The general theme behind most assisted suicide campaigns in Australia is that people suffering unbearably or incurably should have the right to die. Does Bryant's plight satisfy either of these conditions? Well, he's not physically ill, so he can hardly said to be incurably suffering (unless we consider psychological illness which we'll come back to). So the question here is: Is Martin Bryant's suffering unbearable?

Let's assume it is. This suggests a life sentence in prison was a fate worse than death. Permitting Bryant the right to die on the basis of his suffering would be an indictment on the entire prison system, which is housing him.

The main reason Australia doesn't permit capital punishment is because we believe human beings, regardless of what they've done, shouldn't be treated in certain ways. If life sentences—our alternative to the death penalty—are seen to more suffering than death itself our entire humanitarian justification falls away.


What's more, giving prisoners the right to die might be a way of dodging the bigger issue: fixing our prison systems. If life without parole is so intolerable that death is preferable, allowing people to die seems like a pretty brutish way to fix the problem. Harder, but better, would be to address a prison system so severe it leads people to consider dying as the easy way out.

And by permitting prisoners the right to die under those conditions we would avoid treating the more systemic injustice our prison system would have become under those circumstances.

Philip Nitschke believes, "A life imprisoned is a life wasted." If he's right, which I think is up for serious debate, this might give us reason to support assisted suicide for prisoners. However, it might also give us cause to question our justification of life sentences with no hope of parole.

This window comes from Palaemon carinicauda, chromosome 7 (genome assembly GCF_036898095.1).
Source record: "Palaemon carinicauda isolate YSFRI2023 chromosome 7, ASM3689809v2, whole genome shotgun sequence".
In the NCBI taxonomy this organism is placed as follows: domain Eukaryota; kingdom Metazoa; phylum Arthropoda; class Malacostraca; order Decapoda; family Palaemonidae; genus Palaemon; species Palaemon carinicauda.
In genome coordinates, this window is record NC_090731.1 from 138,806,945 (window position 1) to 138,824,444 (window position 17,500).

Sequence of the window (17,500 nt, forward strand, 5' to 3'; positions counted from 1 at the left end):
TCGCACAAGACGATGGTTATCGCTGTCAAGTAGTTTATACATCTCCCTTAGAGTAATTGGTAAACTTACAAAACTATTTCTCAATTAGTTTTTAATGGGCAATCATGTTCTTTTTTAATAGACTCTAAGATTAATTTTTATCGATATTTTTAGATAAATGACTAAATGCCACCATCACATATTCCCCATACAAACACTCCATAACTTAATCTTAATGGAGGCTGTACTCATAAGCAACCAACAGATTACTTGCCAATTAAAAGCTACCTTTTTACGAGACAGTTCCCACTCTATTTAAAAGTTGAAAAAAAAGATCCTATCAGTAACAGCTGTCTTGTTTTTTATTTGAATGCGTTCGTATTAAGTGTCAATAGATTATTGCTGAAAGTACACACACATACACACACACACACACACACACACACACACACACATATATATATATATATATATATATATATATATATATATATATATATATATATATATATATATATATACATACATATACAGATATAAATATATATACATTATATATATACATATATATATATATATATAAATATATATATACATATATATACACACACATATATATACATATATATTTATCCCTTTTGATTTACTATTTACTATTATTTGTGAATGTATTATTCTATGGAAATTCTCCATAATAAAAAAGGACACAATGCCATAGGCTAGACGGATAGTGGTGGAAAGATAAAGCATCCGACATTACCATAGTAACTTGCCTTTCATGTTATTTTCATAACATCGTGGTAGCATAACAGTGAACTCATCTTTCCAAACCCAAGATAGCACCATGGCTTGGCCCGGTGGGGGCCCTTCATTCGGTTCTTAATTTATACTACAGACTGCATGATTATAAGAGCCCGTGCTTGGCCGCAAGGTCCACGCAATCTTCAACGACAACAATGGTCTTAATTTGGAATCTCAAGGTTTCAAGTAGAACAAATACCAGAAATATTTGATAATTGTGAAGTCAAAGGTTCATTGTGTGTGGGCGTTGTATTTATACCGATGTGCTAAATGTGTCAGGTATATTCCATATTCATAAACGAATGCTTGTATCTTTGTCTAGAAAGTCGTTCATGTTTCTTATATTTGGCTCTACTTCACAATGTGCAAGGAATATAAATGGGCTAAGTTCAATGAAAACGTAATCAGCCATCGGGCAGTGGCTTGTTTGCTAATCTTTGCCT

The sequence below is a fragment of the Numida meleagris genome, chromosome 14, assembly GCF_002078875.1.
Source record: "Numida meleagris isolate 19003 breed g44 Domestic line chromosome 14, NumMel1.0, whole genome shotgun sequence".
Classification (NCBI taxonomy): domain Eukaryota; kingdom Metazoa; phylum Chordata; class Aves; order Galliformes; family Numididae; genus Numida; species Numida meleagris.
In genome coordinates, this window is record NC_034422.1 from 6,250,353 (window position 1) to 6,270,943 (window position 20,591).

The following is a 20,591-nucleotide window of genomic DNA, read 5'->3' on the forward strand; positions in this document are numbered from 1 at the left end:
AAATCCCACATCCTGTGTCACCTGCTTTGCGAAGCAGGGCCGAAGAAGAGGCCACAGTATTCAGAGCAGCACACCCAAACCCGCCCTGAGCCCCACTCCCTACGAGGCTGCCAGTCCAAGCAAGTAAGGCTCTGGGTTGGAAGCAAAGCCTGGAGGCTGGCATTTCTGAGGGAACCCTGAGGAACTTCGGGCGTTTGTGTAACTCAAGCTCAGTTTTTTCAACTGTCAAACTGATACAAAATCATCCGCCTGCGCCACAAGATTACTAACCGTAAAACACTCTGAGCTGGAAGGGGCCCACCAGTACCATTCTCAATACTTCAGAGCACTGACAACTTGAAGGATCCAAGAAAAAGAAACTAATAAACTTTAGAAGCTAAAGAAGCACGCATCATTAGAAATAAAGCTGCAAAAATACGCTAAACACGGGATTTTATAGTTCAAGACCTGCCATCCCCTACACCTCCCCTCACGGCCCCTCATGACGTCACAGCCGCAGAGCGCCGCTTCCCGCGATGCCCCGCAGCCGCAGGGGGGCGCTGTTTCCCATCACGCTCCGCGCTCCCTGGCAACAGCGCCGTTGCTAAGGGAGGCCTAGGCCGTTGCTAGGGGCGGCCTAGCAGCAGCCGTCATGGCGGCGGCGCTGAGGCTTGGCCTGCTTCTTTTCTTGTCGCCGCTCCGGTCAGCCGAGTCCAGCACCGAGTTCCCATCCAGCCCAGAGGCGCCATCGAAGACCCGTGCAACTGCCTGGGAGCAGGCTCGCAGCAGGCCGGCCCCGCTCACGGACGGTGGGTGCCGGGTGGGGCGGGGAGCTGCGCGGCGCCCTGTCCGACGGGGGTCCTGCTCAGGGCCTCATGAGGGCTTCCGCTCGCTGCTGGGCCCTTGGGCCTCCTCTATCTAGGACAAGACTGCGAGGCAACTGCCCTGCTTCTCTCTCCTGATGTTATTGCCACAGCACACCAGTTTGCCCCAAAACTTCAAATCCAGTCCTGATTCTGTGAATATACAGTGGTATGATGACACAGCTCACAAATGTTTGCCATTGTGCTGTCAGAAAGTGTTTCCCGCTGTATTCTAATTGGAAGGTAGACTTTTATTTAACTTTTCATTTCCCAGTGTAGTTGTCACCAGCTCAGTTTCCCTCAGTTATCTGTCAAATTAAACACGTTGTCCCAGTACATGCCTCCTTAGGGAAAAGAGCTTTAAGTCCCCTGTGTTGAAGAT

The German philosopher Immanuel Kant believed punishing criminals—including with the death penalty—was a way of respecting their rationality. If we refused to do so, we would be failing to accept that criminals had chosen to commit a crime with an understanding of the consequences.

Seen this way, we would have to conclude one of two things: First, that Bryant fully understood that life in prison would be the consequence of his crime. Respecting him as a competent, adult citizen would require us to see him complete his punishment.

Or second, Bryant didn't understand the consequences of his crime to begin with. And there's an interesting case to be made here, given he has an IQ of 66: the equivalent of an 11-year-old. If this is the case, we'd have to wonder if prison is the appropriate place for him or whether he could demonstrate the rational capacity necessary for doctors to assist in his suicide.

Rational capacity brings us to the question of psychological suffering. If a life sentence is so lacking in meaning that is causes unbearable psychological suffering, there's a case for assisted suicide.

This suggests that if our prisons lack the resources to treat inmates whose psychological suffering could be made bearable, or the suffering of some inmates was so severe as to be beyond the help of experts, a sentence to life without parole wouldn't be morally preferable to the death penalty.

Dr Matthew Beard is a moral philosopher at The Ethics Centre.